Best of Denver

The Ten Most Iconic Burgers in Metro Denver

So close, you can almost taste it.
So close, you can almost taste it. Danielle Lirette

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click to enlarge Crown Burgers is Denver's blue-collar burger joint. - WESTWORD
Crown Burgers is Denver's blue-collar burger joint.
Westword
Crown Burgers
2192 South Colorado Boulevard
303-753-9696

Quite the opposite of Crave, Crown is low-key and laid-back, hanging out on Colorado Boulevard in an inconspicuous spot for the past three decades. The quarter-pound or half-pound stacks are still a great deal, and if you're looking to get a little crazy, you can go big with the Royal, robed with sliced pastrami.

click to enlarge Grandpa's has been frying them up since 1953 on Federal Boulevard. - WESTWORD
Grandpa's has been frying them up since 1953 on Federal Boulevard.
Westword
Grandpa's Burger Haven
23 South Federal Boulevard
303-936-4463
Grandpa's Burger Haven, which opened in 1953, is a hole-in-the-wall in the truest sense, a spot where you shout your order through an actual hole in the wall. Originally, this was all there was to Grandpa's — just a little white-and-chrome box with a kitchen inside and a window facing the street. Today there's a kind of enclosed solarium where customers can stand out of the wind and rain while they wait — but there are still no tables, no waiters or waitresses, no plates, and orders are written on the white bags that eventually hold your old-school, very good burgers. There was a time when all hamburger stands were like this; now, almost no hamburger stands are. That's why Grandpa's is such a treasure.

click to enlarge The burger and condiment caddie at My Brother's Bar is one of Denver's most familiar sights. - WESTWORD
The burger and condiment caddie at My Brother's Bar is one of Denver's most familiar sights.
Westword
My Brother's Bar
2376 15th Street
303-455-9991

There's so much history inside this signless Denver institution — the spirit of Neal Cassady, the steady guidance of the Karagas brothers who bought the place, already close to a century old, in 1970 — that the food seems almost incidental. But sink your teeth into a JCB or a Johnny Burger and all that melts away...or combines into a nostalgic swirl of memories, flavors and aromas. Denverites may worry that things will change under the new ownership, but the place is in good hands; the Newman family that purchased the bar has been part of My Brother's Bar for more than thirty years.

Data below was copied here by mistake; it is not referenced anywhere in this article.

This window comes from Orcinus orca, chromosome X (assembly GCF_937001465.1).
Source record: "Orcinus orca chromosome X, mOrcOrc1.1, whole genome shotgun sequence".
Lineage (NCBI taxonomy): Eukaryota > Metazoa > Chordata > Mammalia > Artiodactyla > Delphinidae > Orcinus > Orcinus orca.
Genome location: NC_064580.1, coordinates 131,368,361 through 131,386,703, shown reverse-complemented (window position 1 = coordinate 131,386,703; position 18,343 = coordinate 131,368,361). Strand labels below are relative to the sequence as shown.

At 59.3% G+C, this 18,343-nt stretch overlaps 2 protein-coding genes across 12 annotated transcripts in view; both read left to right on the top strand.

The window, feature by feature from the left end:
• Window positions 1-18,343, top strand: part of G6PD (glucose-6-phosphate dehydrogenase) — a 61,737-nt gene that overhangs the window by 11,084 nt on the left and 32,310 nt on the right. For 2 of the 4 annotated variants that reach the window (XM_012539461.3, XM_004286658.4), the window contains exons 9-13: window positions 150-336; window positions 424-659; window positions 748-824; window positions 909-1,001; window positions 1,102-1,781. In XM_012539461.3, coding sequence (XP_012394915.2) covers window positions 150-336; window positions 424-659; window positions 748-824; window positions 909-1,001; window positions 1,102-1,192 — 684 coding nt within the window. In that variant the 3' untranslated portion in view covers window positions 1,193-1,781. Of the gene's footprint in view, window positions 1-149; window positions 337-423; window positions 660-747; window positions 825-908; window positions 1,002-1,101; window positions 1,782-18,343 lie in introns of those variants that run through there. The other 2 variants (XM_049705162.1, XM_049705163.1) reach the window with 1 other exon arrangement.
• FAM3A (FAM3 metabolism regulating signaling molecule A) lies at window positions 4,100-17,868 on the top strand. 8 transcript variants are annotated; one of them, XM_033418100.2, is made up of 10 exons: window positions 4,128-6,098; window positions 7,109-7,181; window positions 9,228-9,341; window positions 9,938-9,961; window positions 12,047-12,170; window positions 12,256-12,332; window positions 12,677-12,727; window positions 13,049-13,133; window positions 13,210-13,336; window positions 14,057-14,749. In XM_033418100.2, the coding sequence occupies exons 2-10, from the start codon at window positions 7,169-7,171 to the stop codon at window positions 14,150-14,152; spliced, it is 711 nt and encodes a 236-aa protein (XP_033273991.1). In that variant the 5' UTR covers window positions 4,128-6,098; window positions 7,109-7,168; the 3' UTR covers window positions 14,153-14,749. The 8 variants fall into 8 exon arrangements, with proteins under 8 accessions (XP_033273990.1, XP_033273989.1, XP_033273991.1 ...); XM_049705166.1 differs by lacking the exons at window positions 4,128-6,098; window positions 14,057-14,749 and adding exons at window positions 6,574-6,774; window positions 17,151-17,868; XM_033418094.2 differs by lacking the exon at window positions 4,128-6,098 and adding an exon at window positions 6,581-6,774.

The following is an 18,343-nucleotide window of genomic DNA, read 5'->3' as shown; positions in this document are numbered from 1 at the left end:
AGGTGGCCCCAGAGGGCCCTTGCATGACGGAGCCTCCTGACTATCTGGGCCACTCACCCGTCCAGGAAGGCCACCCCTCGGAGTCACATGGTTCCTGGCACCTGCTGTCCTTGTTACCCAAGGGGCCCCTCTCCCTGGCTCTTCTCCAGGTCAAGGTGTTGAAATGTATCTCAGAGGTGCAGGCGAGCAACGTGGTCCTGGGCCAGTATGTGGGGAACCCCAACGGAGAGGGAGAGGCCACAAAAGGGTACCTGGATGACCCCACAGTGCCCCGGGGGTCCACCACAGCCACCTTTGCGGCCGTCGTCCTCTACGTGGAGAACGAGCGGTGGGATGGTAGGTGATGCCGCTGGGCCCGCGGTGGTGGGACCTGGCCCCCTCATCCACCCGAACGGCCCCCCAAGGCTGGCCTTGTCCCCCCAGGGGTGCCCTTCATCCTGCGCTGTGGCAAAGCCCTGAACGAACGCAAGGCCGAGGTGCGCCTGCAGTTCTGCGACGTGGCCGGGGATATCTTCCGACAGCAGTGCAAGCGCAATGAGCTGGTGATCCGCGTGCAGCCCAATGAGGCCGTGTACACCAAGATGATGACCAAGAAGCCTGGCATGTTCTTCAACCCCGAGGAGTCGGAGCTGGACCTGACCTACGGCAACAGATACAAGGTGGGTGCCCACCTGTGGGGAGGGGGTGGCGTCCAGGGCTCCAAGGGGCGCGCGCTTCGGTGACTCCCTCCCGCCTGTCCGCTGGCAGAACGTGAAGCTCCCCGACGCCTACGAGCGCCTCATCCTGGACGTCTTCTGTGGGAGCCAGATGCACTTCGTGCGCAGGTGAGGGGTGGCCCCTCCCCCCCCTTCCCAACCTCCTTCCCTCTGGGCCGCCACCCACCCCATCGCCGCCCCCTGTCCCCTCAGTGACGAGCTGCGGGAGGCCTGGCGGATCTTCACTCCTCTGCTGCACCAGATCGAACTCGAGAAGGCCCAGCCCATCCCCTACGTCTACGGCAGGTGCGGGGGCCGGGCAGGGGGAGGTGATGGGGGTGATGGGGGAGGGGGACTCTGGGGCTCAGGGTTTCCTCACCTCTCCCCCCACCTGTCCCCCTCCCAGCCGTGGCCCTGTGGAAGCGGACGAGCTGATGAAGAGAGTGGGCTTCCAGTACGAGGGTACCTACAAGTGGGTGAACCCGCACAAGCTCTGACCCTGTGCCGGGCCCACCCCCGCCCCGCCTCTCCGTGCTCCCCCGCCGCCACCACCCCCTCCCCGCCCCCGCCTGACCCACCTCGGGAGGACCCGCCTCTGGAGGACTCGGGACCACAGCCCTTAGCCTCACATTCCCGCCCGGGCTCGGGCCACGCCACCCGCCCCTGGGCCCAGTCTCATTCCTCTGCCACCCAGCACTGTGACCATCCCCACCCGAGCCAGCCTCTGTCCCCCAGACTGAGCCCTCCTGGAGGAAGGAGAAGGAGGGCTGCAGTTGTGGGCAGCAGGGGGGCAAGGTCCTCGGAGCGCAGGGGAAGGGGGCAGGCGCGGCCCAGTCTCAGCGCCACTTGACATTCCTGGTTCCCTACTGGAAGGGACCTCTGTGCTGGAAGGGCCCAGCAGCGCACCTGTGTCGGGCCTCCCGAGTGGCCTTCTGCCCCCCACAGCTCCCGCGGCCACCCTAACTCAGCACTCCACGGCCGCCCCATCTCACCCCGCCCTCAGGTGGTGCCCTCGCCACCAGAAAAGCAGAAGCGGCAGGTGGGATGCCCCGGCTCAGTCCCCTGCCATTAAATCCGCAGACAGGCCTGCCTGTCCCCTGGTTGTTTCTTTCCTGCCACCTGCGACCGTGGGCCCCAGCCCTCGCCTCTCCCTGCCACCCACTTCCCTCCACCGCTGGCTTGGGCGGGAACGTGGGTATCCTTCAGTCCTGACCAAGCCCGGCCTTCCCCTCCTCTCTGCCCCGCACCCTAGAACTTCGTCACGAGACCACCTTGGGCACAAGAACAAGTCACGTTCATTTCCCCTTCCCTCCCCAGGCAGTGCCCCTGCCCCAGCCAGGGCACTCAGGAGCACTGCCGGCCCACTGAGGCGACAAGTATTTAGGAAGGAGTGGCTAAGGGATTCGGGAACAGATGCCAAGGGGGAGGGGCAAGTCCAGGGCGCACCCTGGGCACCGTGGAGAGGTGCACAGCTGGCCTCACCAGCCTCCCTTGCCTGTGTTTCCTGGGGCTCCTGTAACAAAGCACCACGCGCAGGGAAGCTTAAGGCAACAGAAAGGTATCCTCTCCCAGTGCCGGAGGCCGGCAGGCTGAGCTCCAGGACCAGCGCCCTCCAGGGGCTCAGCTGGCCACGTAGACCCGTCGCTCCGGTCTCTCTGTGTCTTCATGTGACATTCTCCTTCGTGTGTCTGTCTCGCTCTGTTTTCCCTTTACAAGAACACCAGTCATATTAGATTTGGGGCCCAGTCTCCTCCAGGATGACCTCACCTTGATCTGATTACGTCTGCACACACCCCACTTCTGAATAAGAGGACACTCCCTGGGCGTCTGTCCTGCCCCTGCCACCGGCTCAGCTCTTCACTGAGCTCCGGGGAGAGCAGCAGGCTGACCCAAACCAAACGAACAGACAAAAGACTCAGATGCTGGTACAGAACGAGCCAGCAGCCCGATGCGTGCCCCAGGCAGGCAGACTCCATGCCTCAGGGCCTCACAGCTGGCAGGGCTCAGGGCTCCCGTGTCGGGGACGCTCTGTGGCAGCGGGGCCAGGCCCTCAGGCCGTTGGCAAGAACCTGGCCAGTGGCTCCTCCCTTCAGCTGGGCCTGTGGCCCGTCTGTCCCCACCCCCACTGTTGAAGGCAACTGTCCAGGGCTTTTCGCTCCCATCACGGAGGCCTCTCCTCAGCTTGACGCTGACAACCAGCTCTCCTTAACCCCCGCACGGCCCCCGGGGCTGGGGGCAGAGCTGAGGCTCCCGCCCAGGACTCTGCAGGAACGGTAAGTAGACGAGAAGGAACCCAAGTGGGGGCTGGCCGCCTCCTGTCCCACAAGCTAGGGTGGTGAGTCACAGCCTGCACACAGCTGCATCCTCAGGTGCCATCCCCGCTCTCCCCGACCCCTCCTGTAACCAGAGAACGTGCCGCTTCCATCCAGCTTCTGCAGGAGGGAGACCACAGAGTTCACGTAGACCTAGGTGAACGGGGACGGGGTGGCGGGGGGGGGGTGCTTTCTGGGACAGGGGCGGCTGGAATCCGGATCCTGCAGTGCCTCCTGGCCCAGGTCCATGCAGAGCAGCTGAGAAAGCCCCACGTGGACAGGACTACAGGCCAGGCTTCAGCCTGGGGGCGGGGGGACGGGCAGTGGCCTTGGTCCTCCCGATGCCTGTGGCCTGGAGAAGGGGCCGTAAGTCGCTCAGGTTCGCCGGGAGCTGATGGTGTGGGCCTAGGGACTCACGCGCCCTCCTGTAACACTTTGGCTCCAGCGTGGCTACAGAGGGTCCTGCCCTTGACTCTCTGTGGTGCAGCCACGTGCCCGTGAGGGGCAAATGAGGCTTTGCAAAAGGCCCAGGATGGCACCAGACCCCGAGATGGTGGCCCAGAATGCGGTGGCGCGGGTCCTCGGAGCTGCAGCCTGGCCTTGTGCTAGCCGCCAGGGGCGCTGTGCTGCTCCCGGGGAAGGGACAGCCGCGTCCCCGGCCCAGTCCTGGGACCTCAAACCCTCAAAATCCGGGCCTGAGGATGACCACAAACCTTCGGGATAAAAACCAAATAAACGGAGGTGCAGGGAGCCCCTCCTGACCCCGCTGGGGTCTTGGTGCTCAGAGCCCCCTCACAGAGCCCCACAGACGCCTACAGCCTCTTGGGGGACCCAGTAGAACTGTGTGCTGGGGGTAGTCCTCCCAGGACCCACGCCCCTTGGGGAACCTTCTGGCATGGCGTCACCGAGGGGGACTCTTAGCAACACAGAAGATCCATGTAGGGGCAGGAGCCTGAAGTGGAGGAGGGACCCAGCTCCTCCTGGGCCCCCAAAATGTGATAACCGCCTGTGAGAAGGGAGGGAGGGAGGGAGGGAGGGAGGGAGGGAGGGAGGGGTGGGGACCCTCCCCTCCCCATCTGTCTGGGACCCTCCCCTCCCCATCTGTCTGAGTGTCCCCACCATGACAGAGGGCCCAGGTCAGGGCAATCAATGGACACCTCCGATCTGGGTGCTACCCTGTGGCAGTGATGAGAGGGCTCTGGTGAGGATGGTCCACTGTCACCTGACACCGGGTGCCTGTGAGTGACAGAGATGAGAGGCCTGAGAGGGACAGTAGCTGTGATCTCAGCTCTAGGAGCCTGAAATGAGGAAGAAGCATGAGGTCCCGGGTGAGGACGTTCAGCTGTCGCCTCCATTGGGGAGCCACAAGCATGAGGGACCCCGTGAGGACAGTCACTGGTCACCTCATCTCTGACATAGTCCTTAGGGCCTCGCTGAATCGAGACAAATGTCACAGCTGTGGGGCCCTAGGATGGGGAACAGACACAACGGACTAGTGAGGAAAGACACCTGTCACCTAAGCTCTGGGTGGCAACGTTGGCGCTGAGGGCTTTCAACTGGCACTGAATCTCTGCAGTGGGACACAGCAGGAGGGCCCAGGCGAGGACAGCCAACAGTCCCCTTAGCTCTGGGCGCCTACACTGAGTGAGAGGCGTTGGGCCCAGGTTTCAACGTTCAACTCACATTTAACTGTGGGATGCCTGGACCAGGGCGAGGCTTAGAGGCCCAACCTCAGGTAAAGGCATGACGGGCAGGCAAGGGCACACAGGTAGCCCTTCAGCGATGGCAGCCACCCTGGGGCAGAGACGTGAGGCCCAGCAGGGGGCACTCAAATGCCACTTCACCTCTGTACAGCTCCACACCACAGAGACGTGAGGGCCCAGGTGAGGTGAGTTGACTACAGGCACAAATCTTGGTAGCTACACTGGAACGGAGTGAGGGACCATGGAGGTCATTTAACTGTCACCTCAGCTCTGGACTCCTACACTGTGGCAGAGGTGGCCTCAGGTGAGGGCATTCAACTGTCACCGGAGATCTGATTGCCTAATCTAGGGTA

click to enlarge Park Burger brought comfort when comfort was needed. - WESTWORD
Park Burger brought comfort when comfort was needed.
Westword
Park Burger
1890 South Pearl Street (and other locations)
720-242-9951
In 2009, Denver was in the midst of the Great Recession; people just wanted simple comfort in a neighborhood setting — but they also wanted something new to distract them from the collapse of the housing market. That's when Park Burger entered the scene, along with food trucks and pop-up restaurants, to give an inexpensive alternative to high-end dining while still providing more amenities than the old-school burger joints. Boozy shakes, sweet-potato fries and runny yolks were the new accoutrements that made Park Burger a success. Today the place is so iconic that it's hard to believe that we ate our first Park Burger less than a decade ago.

click to enlarge Smashburger symbolizes Colorado's love for all things fast and casual. - FLICKR/5CHW4R7Z
Smashburger symbolizes Colorado's love for all things fast and casual.
Flickr/5chw4r7z
Smashburger
Multiple locations

Smashburger, founded by Tom Ryan in 2007, isn't much older than Park Burger, but took a slightly different route to iconic status since the original opened on South Colorado Boulevard. Using the counter-service model to deliver something a little more refined than fast-food fare, the company now runs some twenty locations in metro Denver and outposts in ten countries around the world. A decade after it was founded, Smashburger stands as a symbol of how Coloradans like to dine: fast and casual.
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